None of us wants to call a dive, but in order to stay safe (and have fun), it’s best to know your limits.

I have been diving for 20 years, and consider myself to be a competent diver, confident in my abilities and comfortable in the water. But as they say, complacency breeds contempt. Like other divers, I’m extremely hesitant to abort a dive for any reason, but I recently got a wake-up call I won’t soon forget. I was diving off the coast of Fort Lauderdale, Florida, on an absolutely beautiful day and on a deep wreck.

When I jumped in the water, I instantly noticed the ripping current. I cannot do a negative descent, as I always need to grab my camera rig from the divemaster. By the time I had done so, the current had pushed me half the boat length back. I started descending at an angle, trying to get below the current, while making my way to the descent line and maintaining a good visual on my buddy. I soon realized that the current was not letting up and — in fact — worsened the deeper I went.

What happened?

My fantastic buddy, a PADI Instructor whom I’d never dived with before, stayed level with me and kept his eyes on me the entire time. When I got to the bottom, the line was still about 40 feet ahead of me. I was kicking with all my might; my legs were starting to burn, and the line didn’t seem any closer. I weighed my options: I could abort the dive and make my way to the surface, but I knew in this current I would completely miss the boat. There were about 20 divers in the water, on a 45-minute dive. That meant at least an hour of floating on the surface, in a very strong current, about seven miles off shore. And did I mention the 15-foot layer of jellyfish on the surface? I had to get to that line, no ifs, ands, or buts about it.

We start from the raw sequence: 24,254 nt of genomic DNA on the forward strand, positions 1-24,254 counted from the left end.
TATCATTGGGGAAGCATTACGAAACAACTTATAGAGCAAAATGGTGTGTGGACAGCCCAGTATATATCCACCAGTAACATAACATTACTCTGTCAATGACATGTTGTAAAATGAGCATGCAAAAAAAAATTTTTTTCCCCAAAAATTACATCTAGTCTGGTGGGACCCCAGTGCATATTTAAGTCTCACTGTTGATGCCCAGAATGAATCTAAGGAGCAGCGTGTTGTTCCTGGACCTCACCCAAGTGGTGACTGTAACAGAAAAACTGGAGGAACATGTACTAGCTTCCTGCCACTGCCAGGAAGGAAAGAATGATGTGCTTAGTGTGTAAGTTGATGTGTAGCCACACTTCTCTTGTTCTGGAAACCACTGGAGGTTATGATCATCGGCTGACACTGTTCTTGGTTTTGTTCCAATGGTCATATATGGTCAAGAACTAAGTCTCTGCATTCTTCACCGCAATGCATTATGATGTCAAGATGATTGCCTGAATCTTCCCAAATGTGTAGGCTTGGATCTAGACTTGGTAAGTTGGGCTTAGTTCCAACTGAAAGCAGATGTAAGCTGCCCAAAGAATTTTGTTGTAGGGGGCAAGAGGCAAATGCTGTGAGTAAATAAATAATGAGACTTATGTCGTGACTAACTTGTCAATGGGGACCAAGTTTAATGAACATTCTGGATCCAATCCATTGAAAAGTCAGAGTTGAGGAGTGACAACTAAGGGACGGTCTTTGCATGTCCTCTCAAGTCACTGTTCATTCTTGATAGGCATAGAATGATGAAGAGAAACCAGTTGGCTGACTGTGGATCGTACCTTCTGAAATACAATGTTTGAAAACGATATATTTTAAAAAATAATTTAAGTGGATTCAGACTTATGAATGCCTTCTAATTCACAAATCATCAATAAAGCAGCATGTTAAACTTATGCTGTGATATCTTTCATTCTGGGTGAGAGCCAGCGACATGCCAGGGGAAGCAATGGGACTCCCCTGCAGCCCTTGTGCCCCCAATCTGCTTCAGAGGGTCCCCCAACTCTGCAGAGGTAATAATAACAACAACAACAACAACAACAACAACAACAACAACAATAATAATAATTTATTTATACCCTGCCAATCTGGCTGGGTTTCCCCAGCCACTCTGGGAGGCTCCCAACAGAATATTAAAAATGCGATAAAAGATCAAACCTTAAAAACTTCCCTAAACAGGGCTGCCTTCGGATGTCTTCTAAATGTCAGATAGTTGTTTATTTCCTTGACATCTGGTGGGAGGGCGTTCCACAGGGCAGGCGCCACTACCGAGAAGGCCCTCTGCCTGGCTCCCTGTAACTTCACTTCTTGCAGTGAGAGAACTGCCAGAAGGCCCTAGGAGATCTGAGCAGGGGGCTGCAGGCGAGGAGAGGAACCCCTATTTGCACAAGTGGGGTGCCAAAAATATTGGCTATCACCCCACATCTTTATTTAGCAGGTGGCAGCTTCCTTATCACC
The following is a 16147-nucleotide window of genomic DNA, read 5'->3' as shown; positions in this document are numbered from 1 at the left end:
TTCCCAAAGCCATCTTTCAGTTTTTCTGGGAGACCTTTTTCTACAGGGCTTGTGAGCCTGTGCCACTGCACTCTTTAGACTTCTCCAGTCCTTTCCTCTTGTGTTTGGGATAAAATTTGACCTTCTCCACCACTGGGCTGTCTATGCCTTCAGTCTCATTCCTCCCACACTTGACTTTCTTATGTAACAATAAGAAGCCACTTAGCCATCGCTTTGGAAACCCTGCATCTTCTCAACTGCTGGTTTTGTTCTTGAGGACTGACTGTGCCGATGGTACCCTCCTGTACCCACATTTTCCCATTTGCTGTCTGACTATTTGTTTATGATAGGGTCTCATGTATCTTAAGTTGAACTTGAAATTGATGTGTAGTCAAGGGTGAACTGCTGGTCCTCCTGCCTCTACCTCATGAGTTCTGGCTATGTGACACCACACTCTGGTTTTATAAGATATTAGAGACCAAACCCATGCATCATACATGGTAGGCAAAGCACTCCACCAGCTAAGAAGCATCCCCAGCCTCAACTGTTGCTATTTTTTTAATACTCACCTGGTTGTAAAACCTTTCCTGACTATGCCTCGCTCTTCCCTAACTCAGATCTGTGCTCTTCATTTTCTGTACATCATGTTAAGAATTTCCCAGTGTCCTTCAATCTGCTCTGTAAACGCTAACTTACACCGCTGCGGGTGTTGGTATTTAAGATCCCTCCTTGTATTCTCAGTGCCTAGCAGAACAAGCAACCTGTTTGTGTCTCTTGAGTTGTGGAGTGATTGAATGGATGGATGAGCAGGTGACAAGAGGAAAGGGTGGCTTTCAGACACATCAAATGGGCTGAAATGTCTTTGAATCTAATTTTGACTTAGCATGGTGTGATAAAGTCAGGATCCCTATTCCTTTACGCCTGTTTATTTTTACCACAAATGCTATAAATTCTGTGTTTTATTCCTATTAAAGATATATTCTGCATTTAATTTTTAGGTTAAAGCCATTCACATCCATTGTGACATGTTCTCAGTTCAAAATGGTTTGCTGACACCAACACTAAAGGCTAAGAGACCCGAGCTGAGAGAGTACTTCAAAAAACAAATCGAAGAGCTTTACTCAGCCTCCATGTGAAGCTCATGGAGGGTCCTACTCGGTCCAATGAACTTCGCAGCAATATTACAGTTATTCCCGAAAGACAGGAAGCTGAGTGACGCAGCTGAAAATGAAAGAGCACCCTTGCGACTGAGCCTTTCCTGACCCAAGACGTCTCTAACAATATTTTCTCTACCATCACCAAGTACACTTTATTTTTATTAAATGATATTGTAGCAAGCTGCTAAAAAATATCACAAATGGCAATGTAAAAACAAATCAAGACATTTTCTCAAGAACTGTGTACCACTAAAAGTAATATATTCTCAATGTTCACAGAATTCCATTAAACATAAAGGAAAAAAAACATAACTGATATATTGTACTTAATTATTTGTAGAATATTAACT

I swam as hard as I could, and used my free arm to try and pull me closer. It took me 12 minutes to get to that line, and when I did, I was exhausted. And I had used up 1000psi during my swim. I held onto the line and signaled to my buddy that I needed to catch my breath. He nodded understandingly and stayed right there with me, maintaining eye contact. In a situation like this, eye contact can be unbelievably reassuring.

When to abort a dive

Once I caught my breath, we went inside the wreck and got a break from the current. After only about 10 minutes, though, I made the call to abort the dive. I’ve been an instructor for 13 years, and this is the first time in my dive career that I called a dive due to my own personal discomfort, but knowing when to abort a dive is a key part of being a competent diver. I was tired; I wasn’t enjoying the dive; and to be honest, I just wanted to get out of the water and relax.

I was the first person out of the water, which shocked the dive crew. I told them exactly what happened and that I just felt I didn’t want to continue with the dive. It’s essential to know your own limits. If you are feeling uncomfortable, you should end the dive and get out of the water. There’s no need to be a hero and continue on with a dive.

This experience also reminded me of the importance of a good dive buddy. It’s essential to be self-reliant underwater, and everyone can benefit from taking the Rescue Diver course, which makes you a better buddy and teaches you to anticipate problems and avoid them before they happen. But the buddy system is used for a reason, and it’s a practice that shouldn’t be taken lightly. If you have a buddy who is impatient with you, doesn’t watch you and is unreliable in a potentially dangerous situation, then find a new buddy. I was very grateful to have the buddy I had that day, and I have no doubt that had I decided to come up before making my way to the line, he would have come with me.

I went on the second dive that day, which was closer to shore and out of the current, and it was great — I got to swim alongside a nurse shark for a few minutes, with my wonderful buddy right there beside me.

By guest blogger Laura King

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